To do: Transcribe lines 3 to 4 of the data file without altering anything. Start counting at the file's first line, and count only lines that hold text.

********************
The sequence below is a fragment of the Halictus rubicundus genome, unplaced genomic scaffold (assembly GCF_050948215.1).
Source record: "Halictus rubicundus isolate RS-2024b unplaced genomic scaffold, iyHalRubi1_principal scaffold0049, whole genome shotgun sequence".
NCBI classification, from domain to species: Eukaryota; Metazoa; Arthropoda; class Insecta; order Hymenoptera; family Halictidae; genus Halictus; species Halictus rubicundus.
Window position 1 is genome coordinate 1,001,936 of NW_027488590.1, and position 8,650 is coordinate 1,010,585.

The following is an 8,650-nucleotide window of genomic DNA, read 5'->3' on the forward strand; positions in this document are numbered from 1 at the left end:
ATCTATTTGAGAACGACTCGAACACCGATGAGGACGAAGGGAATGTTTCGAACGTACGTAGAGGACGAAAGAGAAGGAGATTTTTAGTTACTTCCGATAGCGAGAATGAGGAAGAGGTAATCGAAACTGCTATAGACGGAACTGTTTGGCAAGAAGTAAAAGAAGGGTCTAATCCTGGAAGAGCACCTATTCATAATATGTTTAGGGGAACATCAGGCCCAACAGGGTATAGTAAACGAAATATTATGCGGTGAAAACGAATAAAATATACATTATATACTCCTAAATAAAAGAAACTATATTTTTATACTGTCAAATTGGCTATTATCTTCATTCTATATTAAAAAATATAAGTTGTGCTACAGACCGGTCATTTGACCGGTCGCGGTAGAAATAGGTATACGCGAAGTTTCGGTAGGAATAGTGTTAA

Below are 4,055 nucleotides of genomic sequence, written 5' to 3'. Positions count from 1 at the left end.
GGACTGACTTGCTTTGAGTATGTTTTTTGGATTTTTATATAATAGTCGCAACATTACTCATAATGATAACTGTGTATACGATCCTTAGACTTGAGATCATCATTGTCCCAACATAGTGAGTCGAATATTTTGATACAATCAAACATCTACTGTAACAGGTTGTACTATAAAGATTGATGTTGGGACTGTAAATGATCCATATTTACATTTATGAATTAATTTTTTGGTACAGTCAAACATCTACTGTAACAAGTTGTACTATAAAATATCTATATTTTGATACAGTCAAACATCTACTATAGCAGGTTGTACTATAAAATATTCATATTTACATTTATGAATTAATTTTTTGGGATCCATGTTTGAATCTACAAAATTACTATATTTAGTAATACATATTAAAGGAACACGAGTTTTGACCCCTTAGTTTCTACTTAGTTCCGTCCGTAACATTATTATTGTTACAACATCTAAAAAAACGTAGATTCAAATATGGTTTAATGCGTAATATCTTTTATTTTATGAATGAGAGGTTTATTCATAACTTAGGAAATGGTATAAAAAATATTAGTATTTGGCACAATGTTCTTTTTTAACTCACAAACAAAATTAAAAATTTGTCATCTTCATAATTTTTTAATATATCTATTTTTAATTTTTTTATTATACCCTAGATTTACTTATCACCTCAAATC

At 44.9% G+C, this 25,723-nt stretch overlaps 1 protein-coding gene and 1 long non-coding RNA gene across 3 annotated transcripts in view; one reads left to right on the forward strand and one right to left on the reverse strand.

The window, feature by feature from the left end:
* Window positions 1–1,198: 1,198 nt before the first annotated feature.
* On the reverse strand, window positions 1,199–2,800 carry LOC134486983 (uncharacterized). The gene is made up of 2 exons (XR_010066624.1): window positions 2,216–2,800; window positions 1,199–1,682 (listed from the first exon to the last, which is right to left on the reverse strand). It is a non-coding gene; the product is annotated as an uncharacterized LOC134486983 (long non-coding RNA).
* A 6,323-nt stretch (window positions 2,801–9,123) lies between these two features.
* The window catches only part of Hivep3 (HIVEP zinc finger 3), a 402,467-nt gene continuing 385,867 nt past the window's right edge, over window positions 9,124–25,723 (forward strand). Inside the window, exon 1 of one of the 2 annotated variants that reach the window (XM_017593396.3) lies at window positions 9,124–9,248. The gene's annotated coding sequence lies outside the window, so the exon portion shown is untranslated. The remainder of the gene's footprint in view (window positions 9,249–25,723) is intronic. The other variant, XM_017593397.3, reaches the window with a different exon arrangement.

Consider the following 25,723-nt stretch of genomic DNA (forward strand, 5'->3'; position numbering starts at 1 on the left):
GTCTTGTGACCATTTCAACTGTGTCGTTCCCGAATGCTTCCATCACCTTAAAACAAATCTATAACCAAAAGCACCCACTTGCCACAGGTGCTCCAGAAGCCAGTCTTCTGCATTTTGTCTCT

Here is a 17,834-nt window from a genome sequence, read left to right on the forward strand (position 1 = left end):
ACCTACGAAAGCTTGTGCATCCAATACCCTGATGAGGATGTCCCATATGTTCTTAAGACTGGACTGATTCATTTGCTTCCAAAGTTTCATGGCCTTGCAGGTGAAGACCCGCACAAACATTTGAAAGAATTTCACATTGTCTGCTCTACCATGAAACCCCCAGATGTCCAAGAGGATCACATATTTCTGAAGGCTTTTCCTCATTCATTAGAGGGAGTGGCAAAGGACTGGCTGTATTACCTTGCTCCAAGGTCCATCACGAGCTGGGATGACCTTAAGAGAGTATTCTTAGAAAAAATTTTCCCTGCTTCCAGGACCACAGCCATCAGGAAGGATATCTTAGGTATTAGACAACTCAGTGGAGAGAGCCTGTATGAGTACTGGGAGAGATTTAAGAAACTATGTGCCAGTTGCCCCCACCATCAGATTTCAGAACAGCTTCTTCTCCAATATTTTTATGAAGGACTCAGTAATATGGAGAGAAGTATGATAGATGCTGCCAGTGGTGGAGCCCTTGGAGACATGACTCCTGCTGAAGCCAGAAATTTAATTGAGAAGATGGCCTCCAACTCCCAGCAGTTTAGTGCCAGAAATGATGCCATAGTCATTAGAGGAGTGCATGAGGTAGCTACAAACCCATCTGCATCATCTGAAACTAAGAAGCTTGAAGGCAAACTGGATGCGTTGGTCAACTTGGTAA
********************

NCBI classification, from domain to species: Eukaryota; Metazoa; Arthropoda; class Insecta; order Hymenoptera; family Halictidae; genus Halictus; species Halictus rubicundus.
Window position 1 is genome coordinate 1,001,936 of NW_027488590.1, and position 8,650 is coordinate 1,010,585.